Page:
- Heart or vascular problems including bleeding, deficient blood supply to a body part (ischemia), abnormal blood pressure, heart attack, stroke, formation of a blood clot, or obstruction of a blood vessel by a clot or abnormal particle in the blood (embolism)
- Lung complications, including lung collapse or pneumonia
- Gastrointestinal complications including slowing of the intestines (ileus) or blockage of the intestines (bowel obstruction)
- Problems with controlling bowel or bladder function including incontinence or other dysfunction
- Sexual or reproductive problems
- Nerve problems including nerve damage, loss of movement (paralysis), seizures, changes to mental status, or burning nerve pain with swelling and motor and sensory changes (reflex sympathetic dystrophy)
- Problems with pregnancy including miscarriage or birth defects
- Inability to return to daily activities
Risks specifically associated with implanted artificial discs including the activL Artificial Disc:
- An issue with the implant including poor positioning of the implant, movement of the implant out of place, sinking of the implant into the bone resulting in loss of disc height, breakage of the implant, disassembly (coming apart) of the implant, or early or late loosening of the implant. Any of these issues may cause pain or injury to surrounding organs and structures including nerve or spinal cord compression or damage (which could cause paralysis) or damage to blood vessels (which could cause a lot of bleeding).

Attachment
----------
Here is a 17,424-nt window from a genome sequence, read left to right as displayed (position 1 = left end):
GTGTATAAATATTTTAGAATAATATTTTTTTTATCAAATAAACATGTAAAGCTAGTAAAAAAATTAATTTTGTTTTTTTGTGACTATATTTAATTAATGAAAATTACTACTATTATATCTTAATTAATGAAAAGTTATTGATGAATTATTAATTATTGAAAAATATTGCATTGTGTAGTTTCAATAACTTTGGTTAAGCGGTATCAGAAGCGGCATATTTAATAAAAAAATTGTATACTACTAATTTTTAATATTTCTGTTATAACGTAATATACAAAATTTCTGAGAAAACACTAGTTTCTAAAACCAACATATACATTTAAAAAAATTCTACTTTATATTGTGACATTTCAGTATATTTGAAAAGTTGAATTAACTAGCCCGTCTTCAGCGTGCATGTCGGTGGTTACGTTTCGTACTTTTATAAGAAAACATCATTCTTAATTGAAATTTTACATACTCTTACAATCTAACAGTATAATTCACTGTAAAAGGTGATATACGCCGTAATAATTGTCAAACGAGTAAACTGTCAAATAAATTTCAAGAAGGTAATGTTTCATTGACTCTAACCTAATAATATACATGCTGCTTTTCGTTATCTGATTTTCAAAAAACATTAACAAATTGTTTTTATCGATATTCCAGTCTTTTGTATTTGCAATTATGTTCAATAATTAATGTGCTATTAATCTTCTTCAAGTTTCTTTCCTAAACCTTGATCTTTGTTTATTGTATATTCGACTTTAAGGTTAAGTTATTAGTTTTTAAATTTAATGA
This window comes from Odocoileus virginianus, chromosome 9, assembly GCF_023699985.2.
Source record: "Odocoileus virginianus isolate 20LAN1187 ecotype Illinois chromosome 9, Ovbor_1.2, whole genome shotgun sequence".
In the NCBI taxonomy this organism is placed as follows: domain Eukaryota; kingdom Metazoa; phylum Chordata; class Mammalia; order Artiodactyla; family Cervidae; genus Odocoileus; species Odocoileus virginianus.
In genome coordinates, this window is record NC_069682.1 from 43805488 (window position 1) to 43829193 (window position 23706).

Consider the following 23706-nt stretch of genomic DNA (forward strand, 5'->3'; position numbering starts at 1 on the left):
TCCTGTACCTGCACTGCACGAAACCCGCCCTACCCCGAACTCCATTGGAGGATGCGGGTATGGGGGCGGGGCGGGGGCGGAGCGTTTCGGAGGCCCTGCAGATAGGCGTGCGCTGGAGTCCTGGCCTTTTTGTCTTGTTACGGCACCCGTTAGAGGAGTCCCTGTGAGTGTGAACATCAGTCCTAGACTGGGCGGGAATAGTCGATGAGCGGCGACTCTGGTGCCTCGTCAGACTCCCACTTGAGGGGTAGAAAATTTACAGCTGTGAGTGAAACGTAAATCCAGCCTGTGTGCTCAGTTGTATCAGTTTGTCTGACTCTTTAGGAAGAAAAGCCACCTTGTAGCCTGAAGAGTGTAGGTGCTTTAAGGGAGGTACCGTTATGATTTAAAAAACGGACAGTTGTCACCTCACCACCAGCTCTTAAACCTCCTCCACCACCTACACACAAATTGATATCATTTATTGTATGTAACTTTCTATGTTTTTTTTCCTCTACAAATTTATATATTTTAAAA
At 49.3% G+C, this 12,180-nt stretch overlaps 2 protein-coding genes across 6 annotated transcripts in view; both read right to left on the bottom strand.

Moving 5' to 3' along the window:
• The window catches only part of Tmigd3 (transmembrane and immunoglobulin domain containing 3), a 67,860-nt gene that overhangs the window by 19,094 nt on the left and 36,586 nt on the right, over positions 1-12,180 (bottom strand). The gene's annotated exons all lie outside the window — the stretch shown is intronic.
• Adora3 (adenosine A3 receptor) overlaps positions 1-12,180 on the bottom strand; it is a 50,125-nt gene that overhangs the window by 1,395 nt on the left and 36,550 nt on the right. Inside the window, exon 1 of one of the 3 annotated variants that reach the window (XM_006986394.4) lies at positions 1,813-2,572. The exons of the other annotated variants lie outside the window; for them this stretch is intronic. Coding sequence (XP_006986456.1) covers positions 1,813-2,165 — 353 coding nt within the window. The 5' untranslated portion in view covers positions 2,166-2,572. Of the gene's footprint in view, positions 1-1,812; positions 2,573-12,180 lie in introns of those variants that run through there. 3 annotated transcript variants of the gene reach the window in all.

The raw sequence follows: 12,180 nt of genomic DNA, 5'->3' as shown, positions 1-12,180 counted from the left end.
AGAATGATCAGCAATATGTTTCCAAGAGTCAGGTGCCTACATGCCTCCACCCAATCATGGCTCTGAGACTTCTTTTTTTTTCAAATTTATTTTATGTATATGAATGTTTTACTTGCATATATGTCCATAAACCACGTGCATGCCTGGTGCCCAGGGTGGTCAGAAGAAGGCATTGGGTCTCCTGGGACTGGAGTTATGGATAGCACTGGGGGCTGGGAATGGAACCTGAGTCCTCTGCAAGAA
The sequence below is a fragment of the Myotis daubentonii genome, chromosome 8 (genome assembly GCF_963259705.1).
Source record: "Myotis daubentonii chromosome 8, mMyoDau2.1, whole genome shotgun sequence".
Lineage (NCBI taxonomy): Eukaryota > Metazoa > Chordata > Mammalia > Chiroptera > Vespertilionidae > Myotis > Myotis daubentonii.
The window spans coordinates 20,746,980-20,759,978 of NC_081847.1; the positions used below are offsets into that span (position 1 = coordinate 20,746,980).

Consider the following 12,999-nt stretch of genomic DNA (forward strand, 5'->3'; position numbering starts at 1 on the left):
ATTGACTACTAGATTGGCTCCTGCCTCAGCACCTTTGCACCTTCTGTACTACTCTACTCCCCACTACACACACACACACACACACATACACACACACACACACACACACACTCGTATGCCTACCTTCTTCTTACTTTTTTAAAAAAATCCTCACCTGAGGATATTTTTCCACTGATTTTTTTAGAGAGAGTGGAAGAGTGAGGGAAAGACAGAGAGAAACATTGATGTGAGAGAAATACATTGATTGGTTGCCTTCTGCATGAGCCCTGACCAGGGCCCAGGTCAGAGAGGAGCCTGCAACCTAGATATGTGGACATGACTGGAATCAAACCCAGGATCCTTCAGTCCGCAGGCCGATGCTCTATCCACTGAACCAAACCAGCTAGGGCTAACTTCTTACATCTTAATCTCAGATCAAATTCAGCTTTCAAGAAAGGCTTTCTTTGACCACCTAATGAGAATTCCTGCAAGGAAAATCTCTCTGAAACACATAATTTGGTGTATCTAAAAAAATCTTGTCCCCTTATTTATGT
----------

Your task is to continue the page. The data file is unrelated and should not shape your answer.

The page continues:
- Worsening (deterioration) in neurological status including muscle weakness or loss of movement (paralysis) or numbness or tingling
- Development of new pain
- Failure of the artificial disc to improve symptoms or function
- Problems during placement of the implant including trouble sizing the implant or issues with the implant instruments including the possibility that part of an instrument may remain in your body
- Reaction of your body to wear debris from the implant (particles of either plastic or metal that come off the implant) or a reaction to the entire implant which may lead to loosening of the implant, bone loss (osteolysis), tumor formation, autoimmune disease, inflammation around the implant because it is made of metal (metallosis), scarring, or other symptoms
- A change in the alignment or curvature of your spine including abnormal movement of one vertebra compared to the vertebrae below it (spondylolisthesis, instability) or development of an unnatural curvature of the spine